Undoubtedly, pi is one of the most famous and most remarkable numbers you have ever met. The number, which is the ratio of circumference of a circle to its diameter, has a long story about its value. Even nowadays supercomputers are used to try and find its decimal expansion to as many places as possible.
For pi is one of those numbers that cannot be evaluated exactly as a decimal --- it is in that class of numbers called irrationals.
The hunt for pi began in Egypt and in Babylon about two thousand years before Christ. The Egyptians obtained the value (4/3)^4 and the Babylonians the value 3 1/8 for pi. About the same time, the Indians used the square root of 10 for pi. These approximations to pi had an error only as from the second decimal place.
(4/3)^4 = 3,160493827... 3 1/8 = 3.125 root 10 = 3,16227766... pi = 3,1415926535...
The next indication of the value of pi occurs in the Bible. It is found in 1 Kings chapter 7 verse 23, where using the Authorised Version, it is written "... and he made a molten sea, ten cubits from one brim to the other : it was round about ... and a line of thirty cubits did compass it round about." Thus their value of pi was approximately 3. Even though this is not as accurate as values obtained by the Egyptians, Babylonians and Indians, it was good enough for measurements needed at that time.
Jewish rabbinical tradition asserts that there is a much more accurate approximation for pi hidden in the original Hebrew text of the said verse and 2 Chronicles 4:2. In English, the word 'round' is used in both verses. But in the original Hebrew, the words meaning 'round' are different. Now, in Hebrew, etters of the alphabet represent numbers. Thus the two words represent two numbers. And - wait for this - the ratio of the two numbers represents a very accurate continued fraction representation of pi! Question is, is that a coincidence or ...
Another major step towards a more accurate value of pi was taken when the great Archimedes put his mind to the problem about 250 years before Christ. He developed a method (using inscribed and circumscribed 6-, 12-, 48-, 96-gons) for calculating better and better approximations to the value of pi, and found that 3 10/71 < pi < 3 10/70. Today we often use the latter value 22/7 for work which does not require great accuracy. We use it so often that some people think it is the exact value of pi!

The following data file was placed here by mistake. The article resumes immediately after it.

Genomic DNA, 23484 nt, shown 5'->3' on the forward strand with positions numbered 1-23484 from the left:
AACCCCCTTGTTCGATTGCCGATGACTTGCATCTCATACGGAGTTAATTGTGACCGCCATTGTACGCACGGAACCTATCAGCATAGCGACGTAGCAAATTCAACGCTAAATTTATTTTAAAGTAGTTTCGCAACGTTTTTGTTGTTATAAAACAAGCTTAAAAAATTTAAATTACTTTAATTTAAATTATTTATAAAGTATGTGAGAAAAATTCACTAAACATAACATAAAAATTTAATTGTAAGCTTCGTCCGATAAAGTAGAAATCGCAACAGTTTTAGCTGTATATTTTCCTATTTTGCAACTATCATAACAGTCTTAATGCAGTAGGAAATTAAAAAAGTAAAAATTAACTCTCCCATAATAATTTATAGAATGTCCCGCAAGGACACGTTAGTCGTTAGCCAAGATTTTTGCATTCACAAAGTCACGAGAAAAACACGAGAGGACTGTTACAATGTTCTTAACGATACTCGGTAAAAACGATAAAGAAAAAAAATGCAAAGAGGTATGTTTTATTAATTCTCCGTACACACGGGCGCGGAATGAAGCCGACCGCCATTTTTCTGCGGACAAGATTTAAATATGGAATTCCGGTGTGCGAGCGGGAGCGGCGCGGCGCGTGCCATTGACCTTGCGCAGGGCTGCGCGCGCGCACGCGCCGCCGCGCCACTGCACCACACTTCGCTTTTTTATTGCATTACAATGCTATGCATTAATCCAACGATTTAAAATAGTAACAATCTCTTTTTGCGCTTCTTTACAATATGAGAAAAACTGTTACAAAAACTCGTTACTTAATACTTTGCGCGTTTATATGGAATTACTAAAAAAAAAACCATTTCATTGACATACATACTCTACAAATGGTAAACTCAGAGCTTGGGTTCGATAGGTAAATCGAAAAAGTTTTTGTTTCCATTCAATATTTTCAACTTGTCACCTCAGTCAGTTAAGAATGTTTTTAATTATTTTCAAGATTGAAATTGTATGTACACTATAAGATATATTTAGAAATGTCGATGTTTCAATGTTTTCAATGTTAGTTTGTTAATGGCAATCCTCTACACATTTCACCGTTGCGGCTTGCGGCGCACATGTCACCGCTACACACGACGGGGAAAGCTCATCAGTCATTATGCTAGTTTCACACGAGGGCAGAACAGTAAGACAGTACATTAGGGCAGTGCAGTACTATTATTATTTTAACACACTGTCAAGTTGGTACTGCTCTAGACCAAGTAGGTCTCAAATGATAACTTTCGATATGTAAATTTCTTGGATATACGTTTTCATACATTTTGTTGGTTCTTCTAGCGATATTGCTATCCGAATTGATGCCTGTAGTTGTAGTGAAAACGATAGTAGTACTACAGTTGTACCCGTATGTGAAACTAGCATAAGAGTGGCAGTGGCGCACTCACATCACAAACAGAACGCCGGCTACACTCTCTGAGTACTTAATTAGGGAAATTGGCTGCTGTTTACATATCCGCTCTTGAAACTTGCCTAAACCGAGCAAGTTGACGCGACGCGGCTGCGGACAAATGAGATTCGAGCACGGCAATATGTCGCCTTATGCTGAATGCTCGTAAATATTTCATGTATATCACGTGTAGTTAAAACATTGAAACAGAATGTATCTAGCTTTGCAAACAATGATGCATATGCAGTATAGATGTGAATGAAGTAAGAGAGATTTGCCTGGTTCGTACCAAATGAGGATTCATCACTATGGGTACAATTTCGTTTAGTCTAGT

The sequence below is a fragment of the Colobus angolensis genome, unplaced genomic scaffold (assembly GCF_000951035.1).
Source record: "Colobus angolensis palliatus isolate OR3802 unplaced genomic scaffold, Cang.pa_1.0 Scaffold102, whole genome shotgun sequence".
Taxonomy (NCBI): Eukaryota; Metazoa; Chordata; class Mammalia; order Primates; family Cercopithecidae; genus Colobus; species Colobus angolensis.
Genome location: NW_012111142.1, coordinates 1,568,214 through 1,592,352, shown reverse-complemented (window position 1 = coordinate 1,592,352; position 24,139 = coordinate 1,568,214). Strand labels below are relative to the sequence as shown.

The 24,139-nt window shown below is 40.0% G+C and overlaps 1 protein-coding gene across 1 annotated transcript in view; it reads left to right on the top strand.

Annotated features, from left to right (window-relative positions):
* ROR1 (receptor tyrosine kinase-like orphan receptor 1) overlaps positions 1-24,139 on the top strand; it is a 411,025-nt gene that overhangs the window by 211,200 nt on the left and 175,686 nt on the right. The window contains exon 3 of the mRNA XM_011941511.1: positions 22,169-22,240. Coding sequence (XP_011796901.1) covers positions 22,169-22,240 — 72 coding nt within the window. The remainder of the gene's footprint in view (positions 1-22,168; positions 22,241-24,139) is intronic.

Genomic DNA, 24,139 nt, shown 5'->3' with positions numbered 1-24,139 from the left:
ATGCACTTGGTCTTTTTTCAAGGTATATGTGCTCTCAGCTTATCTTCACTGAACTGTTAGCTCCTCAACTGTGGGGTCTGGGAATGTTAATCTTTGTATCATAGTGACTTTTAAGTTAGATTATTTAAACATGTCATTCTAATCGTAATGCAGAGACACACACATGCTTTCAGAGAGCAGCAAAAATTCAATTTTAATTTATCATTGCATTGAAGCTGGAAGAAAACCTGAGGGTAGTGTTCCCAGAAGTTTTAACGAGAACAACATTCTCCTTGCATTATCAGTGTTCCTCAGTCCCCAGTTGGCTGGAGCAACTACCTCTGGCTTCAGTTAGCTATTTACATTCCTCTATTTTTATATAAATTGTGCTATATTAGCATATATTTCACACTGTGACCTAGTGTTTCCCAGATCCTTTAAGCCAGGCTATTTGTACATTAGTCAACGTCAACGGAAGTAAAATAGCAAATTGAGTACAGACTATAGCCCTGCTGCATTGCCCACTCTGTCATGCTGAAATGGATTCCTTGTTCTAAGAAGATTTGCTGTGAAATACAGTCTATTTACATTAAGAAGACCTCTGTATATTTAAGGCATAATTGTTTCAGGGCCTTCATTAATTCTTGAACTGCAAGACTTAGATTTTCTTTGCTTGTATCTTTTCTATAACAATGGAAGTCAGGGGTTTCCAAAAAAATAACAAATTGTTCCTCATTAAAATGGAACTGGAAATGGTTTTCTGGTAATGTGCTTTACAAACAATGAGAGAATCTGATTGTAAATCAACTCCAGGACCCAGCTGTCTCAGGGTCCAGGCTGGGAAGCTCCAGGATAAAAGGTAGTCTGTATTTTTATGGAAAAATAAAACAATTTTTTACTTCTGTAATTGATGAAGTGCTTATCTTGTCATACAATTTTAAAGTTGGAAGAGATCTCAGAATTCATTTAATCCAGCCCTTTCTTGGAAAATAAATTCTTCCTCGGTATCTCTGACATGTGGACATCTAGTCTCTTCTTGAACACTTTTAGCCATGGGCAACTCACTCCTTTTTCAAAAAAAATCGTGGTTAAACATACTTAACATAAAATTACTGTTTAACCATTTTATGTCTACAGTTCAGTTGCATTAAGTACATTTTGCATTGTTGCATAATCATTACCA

As time went on other people were able come up with better approximations for pi. About 150 AD, Ptolemy of Alexandria (Egypt) gave its value as 377/120 and in about 500 AD the Chinese Tsu Ch'ung-Chi gave the value as 355/113. These are correct to 3 and 6 decimal places respectively.
377/120 = 3,14166667... 22/7 = 3,142857143... 355/113 = 3,14159292... pi = 3,1415926535...
It took a long time to prove that it was futile to search for an exact value of pi, ie to show that it was irrational. This was proved by Lambert in 1761. In 1882, Lindemann proved that pi was more than irrational --- it was also transcendental --- that is, it is not the solution of any polynomial equation with integral coefficients. This has a number of consequences
From that time on interest in the value of pi has centred on finding the value to as many places as possible and on finding expressions for pi and its approximations, such as these found by the Indian mathematician Ramanujan:
(1 + (root3)/5)*7/3 = 3.14162371... (81 + (19^2)/22)^(1/4) = 3.141592653... 63(17+15root5)/25(7+15root5) = 3.141592654... pi = 3.141592654...
The last approximation is so good (9dp) that my ancient Casio calculator tells me it's the same as pi! (Sadly, many people would believe my calculator)
Currently the value of pi is known to 6.4 billion places, but I won't attempt writing them out!
Finding info on the web is one of the easiest tasks in existence. Steve Berlin has a nice article, and this site offers software that can be used to get pi to plenty decimal places. Want to change the value of pi? Sorry, the voting is over, but the results are here. I could go on and on, but instead I'll just leave you with The Albany Pi Club which has several links, including the brilliant Uselessness of pi page and the recently started Joy of Pi page.